The term comes from the fact that developers have "zero days" from the time the flaw is discovered to protect against a possible cyberattack. In some cases, an attack itself is the first indication the security problem exists [sources: Bu, Palermo, PC Tools, Peterson].
Once a software vendor discovers a zero-day vulnerability, programmers scramble to correct the flaw and release an update containing the necessary patch. If the vulnerability is exploited by cyber criminals before it can be corrected, the resulting attack is called a zero-day exploit or zero-day attack [sources: Palermo, PC Tools].
According to the 2014 Internet Threat Report published by Symantec, 23 zero-day vulnerabilities were discovered in 2013, more than in any other year the company has tracked [source: Symantec]. Fortunately, zero-day vulnerabilities are often reported to software vendors by "white hat" hackers (the good guys), and in July 2014, Google launched a team called Project Zero, whose mission is to identify and report flaws in widely used programs before they can be exploited for malicious purposes [sources: Evans, Palermo, Peterson].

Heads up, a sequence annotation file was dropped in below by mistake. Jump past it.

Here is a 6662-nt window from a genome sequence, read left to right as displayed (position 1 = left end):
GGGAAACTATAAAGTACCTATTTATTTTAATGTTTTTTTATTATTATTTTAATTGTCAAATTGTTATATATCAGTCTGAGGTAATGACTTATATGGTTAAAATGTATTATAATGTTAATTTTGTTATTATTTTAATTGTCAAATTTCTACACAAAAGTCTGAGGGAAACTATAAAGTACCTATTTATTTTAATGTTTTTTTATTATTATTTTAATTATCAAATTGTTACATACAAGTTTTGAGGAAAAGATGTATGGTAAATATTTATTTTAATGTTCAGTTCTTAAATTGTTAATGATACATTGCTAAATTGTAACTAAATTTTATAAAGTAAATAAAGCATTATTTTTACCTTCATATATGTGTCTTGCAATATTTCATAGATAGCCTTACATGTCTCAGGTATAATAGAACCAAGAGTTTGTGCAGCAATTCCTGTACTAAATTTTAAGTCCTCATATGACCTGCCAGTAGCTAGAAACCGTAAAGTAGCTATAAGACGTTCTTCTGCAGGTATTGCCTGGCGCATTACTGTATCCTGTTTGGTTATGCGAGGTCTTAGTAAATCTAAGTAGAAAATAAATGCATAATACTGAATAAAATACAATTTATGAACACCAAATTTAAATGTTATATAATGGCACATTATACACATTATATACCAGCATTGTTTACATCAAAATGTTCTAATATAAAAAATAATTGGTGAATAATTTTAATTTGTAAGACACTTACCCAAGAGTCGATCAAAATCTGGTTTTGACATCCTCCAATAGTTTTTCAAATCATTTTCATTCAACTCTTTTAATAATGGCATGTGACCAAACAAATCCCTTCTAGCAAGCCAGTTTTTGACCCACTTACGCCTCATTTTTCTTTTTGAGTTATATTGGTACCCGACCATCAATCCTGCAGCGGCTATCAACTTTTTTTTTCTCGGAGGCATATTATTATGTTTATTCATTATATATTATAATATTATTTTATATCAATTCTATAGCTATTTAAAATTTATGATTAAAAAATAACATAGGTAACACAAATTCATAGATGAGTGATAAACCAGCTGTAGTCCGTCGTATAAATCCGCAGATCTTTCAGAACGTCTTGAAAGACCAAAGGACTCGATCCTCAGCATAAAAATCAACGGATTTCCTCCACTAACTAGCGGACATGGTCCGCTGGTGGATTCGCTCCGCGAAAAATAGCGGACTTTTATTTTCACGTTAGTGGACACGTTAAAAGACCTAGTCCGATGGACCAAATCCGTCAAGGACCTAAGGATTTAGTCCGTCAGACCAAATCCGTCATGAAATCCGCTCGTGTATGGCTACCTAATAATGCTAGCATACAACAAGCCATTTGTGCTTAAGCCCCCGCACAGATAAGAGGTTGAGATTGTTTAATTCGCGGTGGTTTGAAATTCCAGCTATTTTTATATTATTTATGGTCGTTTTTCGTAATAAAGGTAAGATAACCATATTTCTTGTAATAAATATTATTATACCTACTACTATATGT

Zero-day attacks have been used to steal sensitive customer data, gain remote access to computer systems and carry out industrial espionage [source: Peterson].
The Heartbleed bug, a zero-day vulnerability in the Open SSL encryption library used to secure traffic between Web servers and computers, existed for two years before its discovery in April 2014 [source: Strohm]. When it was first discovered, programmers were unsure whether the Heartbleed flaw had been exploited, but it is now believed to be the source of a hospital breach affecting 4.5 million patient records in the United States [source: BBC News].
In August 2014, Russian hackers were suspected of exploiting a zero-day vulnerability to hack into the computer systems of JPMorgan and at least four other U.S. financial institutions [source: Greenberg].